The January m/m CPI-U will likely be 0.5-0.7%. I’m predicting that the May 2023 reset will be 3-3.5% including fixed portion
Could be. The Cleveland Fed is nowcasting 0.5% inflation for January, but their predictions have been consistently high in recent months. National average gas prices have increased about 6% so far in January, that could be a big factor.
David, thank you for this article. If history is any guide, we may not be heading towards a 0% inflation rate on May 1 as many of us who follow this closely were starting to believe. Thank you for researching the historical data.
It seems to me the wise move now for those of us employing the Gift I Bond strategy would be:
1) For long-term investors, buy two $10K Gift I Bonds between spouses before May 1 to lock in the 0.4% Fixed Rate.
2) In lieu of buying, deliver two $10K Gift I Bonds with the 0% Fixed Rate between spouses which reaches the $10K quota for 2023.
3) For short-term investors, redeem the $10K Gift I Bond with the 0% Fixed Rate by each spouse three months after the May 1 rate kicks in for those I Bonds to minimize the early withdrawal penalty and invest those conservative dollars where you can get a higher return elsewhere (T-Bill, T-Note, etc.)
I have been purchasing I-bonds since 2014 and have a collection of eight purchases to-date. I ran a print-out of these holdings on 12/31/22 and again on 1/13/23 for the same holdings. I was surprised/puzzled to see interest rate changes displayed for bonds purchased in January 2022, 2021, 2017 & 2015 that went from 9.62% on 12/31/22 to 6.48% on 1/13/23 (all with a fixed rate of 0.00%). Whereas, interest rates for bonds purchased in March 2020 and April 2019 are displayed as 9.83% and 10.14%, respectively, on both 12/31/22 and 1/13/23. Did something occur between 12/31/22 and 1/13/23 that would account for these changes/anomalies? Thanks.
If you purchase I Bonds in January, as many people do, your variable rate changes every January 1 and July 1. So on January 1, your holdings transitioned from the 9.62% variable rate, which started in July for you, to the new variable rate of 6.48%. The March I Bonds transition in March and September, and the April I Bonds transition in April and October. The March 2020 I Bonds have a fixed rate of 0.20% and the April 2019 I Bonds have a fixed rate of 0.5%. See this: https://tipswatch.com/qa-on-i-bonds/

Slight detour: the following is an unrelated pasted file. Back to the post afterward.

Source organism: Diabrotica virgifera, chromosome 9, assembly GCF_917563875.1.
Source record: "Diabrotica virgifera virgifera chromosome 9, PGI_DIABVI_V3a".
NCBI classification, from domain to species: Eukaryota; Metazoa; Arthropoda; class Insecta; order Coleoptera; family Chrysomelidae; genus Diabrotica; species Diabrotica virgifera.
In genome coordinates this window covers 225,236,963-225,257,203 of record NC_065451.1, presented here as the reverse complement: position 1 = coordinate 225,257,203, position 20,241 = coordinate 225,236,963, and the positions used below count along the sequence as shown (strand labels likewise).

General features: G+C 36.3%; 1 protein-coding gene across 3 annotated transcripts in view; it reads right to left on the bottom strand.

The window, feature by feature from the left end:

Just chiming in with the likely explanation. No, nothing changed between 12/31/22 and 1/13/23, but something was different about those bonds when you purchased them.
The I Bond you purchased in March 2020 had (and still has) a fixed rate component of 0.20% that is part of the overall composite rate that was applied to this bond from the November 1, 2019 rate change.
The I Bond you purchased in April 2019 has (and still has) a fixed rate component of 0.50% that is part of the overall composite rate that was applied to this bond from the November 1, 2018 rate change.
The other bonds you have must have a 0% fixed rate component since they are reflecting the current rates.
Sorry, our responses overlapped but same basic explanation.
No problem. I always appreciate when readers contribute helpful information.
Very interesting observation. As you said, let’s wait and see. As someone mentioned earlier, pay raises and COLAs would contribute some I’m sure. However, I also wonder about the holidays.
Companies start holiday shopping ASAP because they want your money first. So instead of “Black Friday” now we have “Black Fall.” Christmas decorations come out before Halloween now. Point being, prices go down and stay down until the new year comes around. Then come the new, higher prices for the latest stuff. By no means am I saying it’s that cut and dry. Just another possible contributor.
I saw a post here how to move bonds from the converted account to the main account. Anyone got a link? Txs
I think you might mean this: https://tipswatch.com/2022/05/08/ready-to-convert-paper-i-bonds-into-electronic-form-heres-a-step-by-step-guide/